Screw 'em. Iff'n they don't like the wage, quietly do the time or better yet, stay out of the "big house."”
“Tommy Thompson is no longer the Governor in Wisconson, he's in Washington, but what he did for the state welfare system was great! Workfare....no more handouts, so why not in prisons! These low-lifes desided to give up their freedom and now their butt belongs to the state...period!”
“Hammock Hanger: For non-capital and some criminal offenses, the Old Testament talks about a principle (often called called "restitution") where the victim is compensated by the offender.”
“Screw it, I'd rather have Kathy Lee's kids make my #&%!$.”
“Uphill Klimber I like your thoughts. They should have to pay their upkeep. It costs on average 50 to 60 thousand a year to keep each one of them in there! ( this statistic comes from my husband Steve)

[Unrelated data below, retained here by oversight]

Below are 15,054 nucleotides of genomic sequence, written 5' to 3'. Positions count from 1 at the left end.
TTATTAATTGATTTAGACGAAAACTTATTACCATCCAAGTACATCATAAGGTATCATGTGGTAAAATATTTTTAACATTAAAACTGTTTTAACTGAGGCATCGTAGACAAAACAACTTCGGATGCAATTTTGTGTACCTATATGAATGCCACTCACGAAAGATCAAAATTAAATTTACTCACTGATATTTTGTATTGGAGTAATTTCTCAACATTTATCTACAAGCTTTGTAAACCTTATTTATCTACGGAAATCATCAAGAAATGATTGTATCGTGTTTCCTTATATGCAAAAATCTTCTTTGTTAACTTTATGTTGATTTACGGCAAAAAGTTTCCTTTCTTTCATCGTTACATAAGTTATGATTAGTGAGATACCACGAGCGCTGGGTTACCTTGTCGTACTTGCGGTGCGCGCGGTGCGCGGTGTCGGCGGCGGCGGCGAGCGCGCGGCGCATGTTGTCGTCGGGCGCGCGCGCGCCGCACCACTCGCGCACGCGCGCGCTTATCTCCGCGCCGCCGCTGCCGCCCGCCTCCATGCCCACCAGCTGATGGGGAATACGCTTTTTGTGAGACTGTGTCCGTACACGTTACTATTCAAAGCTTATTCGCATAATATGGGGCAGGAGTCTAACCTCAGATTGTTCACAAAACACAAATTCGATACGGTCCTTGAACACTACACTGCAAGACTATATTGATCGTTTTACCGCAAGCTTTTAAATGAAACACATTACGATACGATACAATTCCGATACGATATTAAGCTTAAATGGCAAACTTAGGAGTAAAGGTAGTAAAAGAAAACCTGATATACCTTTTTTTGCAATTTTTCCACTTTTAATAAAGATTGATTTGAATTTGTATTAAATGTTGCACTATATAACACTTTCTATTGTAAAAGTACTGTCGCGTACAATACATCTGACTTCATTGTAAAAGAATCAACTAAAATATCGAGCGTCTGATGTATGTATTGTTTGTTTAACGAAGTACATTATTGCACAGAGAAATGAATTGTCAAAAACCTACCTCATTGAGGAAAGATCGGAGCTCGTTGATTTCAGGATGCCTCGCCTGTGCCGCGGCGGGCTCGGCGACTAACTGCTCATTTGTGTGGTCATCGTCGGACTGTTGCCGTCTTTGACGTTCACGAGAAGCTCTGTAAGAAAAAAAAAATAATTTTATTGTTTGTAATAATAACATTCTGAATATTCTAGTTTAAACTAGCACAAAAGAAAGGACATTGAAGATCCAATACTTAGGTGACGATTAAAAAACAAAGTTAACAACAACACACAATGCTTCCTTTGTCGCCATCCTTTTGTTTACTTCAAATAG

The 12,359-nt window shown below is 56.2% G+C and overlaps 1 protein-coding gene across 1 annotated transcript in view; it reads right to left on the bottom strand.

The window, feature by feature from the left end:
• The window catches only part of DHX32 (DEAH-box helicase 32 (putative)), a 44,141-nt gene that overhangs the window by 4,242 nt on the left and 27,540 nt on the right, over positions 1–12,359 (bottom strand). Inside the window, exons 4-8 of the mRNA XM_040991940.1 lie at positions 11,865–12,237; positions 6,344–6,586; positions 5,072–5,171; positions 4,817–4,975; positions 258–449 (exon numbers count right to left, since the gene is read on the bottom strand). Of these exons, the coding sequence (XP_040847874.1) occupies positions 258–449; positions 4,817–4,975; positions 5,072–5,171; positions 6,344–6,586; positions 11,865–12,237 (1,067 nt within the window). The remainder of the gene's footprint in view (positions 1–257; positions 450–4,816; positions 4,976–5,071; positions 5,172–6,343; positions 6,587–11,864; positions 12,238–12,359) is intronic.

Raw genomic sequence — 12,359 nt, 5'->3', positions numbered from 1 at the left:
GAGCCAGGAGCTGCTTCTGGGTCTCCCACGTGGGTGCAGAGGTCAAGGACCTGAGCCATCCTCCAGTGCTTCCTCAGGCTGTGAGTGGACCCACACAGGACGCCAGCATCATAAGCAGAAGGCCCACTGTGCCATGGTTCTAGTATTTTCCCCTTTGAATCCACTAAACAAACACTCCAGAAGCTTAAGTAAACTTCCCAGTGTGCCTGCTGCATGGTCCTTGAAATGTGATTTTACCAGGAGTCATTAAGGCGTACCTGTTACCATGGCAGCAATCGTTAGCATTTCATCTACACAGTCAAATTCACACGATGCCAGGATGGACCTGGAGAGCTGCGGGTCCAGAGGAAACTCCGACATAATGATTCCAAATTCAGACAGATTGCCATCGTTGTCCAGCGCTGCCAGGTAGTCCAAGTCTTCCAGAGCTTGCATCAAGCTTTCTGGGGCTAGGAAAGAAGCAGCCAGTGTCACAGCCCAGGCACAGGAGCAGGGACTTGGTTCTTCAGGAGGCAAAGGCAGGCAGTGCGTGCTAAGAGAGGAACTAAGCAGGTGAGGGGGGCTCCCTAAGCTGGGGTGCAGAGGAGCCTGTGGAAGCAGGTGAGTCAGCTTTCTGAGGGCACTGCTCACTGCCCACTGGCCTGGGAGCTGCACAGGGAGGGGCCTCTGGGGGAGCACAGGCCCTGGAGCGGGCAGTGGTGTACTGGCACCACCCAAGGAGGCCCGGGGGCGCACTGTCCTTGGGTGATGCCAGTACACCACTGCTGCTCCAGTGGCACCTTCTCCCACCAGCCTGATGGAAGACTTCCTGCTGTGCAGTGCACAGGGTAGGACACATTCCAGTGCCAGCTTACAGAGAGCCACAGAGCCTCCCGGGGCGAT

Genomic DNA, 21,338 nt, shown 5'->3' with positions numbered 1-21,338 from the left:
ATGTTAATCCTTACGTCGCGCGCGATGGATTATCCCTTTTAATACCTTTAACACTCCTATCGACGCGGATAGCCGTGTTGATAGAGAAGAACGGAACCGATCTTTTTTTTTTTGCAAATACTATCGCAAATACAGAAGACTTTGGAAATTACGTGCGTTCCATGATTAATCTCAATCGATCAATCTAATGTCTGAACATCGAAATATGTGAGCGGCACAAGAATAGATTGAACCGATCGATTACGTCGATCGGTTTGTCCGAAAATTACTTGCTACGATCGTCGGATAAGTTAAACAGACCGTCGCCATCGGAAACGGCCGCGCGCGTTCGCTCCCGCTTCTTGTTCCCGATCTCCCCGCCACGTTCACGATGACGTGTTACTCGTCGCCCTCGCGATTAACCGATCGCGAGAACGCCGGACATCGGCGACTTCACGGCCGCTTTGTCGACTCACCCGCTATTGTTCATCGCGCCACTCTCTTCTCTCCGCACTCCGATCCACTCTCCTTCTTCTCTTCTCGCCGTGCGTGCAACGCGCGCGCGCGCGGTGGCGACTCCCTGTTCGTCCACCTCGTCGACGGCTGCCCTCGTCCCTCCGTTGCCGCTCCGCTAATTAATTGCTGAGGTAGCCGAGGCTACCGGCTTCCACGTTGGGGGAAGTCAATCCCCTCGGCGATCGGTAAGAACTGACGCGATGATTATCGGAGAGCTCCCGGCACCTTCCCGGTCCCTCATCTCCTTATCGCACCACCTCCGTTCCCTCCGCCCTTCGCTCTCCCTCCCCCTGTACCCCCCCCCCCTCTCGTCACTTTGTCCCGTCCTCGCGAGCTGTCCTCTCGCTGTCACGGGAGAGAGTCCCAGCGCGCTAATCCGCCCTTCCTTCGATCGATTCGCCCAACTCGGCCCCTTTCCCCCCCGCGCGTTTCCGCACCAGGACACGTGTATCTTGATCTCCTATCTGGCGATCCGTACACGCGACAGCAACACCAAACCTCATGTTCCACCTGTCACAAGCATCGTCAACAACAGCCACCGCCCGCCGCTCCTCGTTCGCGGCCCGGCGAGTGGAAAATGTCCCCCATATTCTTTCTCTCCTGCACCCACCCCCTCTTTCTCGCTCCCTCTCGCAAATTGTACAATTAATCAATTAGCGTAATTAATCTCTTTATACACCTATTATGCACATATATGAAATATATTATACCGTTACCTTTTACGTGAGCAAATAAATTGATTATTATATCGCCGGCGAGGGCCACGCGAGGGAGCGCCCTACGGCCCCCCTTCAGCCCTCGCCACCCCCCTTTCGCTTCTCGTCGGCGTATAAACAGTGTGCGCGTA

So therefore you (everyone) and I have to keep them up! Gee don't that sound fair????
Well that doesn't happen here. My sugestion was just that they do something to help somewhere.
Hey I don like that sledgehammer thing tooo.”
“In the dystopia portrayed in the movie Brazil, people were charged for their interrogation. In an interview shown on a television playing in the background the Deputy Prime Minister says:
The check delivered to Mrs. Buttle had a charge deducted for Mr. Buttle’s interrogation during which he was killed. He was falsely arrested because a technician squashed a beetle on a page which changed the name from Tuttle to Buttle.
When Sam strapped into the chair at the torture chamber, the police officer advised him: "Don't fight it son, confess quickly. If you hold out too long, you could jeopardize your credit rating."
In real life, the Nazis were known to charge Jews for their forced passage to the concentration camps.”
“This is the solution to the cost of California prisons;[url] http://www.bbc.co.uk/news/world-latin-america-11949543[/url]”
“link doesn't work.”